Exactly one year ago Chinese President Xi Jinping delivered a speech in which he reflected on the exercise of power in the most populated country with the world’s oldest continuous culture on January 13, 2020. The speech is the last one of the 92 articles included in his work The Governance of China III. This third volume assembles President Xi’s speeches and texts delivered between October 18, 2017 and January 13, 2020 preceding the outbreak of the COVID-19 pandemic. However, the ideas in the book are clearly still valid today.
Several insights attract readers’ attention from the start. At the national level, Xi’s goal of realizing rejuvenation of the Chinese nation manifests itself in multiple ways, with the most striking one being the unleashing of the country’s vitality leading to the greatest economic growth in humankind’s history. During 2020, such vitality had not been subdued by the pandemic, but on the contrary, remained strong. Despite the still uncertain global economic outlook, the World Bank projected that China’s GDP growth will accelerate to 7.9 percent in 2021. At the same time, the pandemic also reinforces Xi’s assessment that the current world is facing changes unseen in a century.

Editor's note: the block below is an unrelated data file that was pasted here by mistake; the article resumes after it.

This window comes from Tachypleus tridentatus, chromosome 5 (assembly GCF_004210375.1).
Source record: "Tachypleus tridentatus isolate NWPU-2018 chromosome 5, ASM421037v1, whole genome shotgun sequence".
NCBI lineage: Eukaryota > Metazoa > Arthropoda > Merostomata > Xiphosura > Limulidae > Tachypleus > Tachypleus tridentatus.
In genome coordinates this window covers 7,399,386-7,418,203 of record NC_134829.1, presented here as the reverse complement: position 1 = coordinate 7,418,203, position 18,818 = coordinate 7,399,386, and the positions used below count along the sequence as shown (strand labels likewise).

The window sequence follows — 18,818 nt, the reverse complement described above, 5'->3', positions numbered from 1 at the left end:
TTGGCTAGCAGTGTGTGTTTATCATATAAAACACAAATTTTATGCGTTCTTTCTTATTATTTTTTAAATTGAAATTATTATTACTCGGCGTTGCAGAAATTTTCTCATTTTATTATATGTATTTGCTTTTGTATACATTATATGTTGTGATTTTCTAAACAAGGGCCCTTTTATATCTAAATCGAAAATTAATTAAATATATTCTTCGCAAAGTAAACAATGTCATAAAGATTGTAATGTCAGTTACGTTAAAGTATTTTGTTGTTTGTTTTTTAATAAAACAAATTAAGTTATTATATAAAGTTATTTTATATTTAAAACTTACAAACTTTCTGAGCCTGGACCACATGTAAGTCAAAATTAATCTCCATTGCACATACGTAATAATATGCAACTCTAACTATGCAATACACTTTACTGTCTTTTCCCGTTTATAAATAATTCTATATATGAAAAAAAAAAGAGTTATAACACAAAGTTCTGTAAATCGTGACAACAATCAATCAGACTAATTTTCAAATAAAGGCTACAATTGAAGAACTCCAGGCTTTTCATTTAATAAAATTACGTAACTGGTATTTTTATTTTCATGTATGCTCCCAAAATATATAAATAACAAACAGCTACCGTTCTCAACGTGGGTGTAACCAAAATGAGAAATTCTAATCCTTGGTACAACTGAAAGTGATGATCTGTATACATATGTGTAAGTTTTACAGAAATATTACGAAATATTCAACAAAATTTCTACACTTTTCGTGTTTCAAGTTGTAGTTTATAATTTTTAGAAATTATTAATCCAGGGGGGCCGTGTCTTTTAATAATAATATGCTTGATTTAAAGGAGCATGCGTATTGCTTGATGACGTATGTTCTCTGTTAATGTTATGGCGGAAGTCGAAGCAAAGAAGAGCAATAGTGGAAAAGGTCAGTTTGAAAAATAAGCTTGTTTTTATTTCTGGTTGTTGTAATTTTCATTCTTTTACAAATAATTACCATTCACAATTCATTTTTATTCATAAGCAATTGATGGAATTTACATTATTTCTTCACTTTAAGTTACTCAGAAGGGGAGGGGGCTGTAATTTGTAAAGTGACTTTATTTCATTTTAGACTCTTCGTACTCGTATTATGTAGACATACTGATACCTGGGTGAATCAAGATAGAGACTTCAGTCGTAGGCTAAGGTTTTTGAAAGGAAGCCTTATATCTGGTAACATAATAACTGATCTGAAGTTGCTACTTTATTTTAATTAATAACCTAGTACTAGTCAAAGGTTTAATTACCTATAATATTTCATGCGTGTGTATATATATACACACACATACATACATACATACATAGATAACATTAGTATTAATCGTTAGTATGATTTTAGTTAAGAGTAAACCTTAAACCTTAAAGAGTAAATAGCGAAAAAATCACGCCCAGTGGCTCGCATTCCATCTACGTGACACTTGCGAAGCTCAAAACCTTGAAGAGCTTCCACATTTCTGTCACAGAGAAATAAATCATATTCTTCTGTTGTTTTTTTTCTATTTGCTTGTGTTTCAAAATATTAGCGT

In contrast with volatile international situations and the alarming domestic division in the United States, the world largest economy, also the representative of Western democracy, China’s incredible feats unfolding before our eyes make people believe that it will not be long before the country can realize the Chinese Dream of national rejuvenation. Indeed, anyone who dispassionately observes the crisis in the U.S. Capitol, where hordes of vandals stormed the building encouraged by the sitting American president himself, against the backdrop of tens of millions of citizens who do not trust the mechanisms of their own democracy, knows that we are witnessing a major change with remarkable potential echo in international politics. U.S. democracy, seen as a model in the West for two centuries, is cracking dramatically due to internal causes.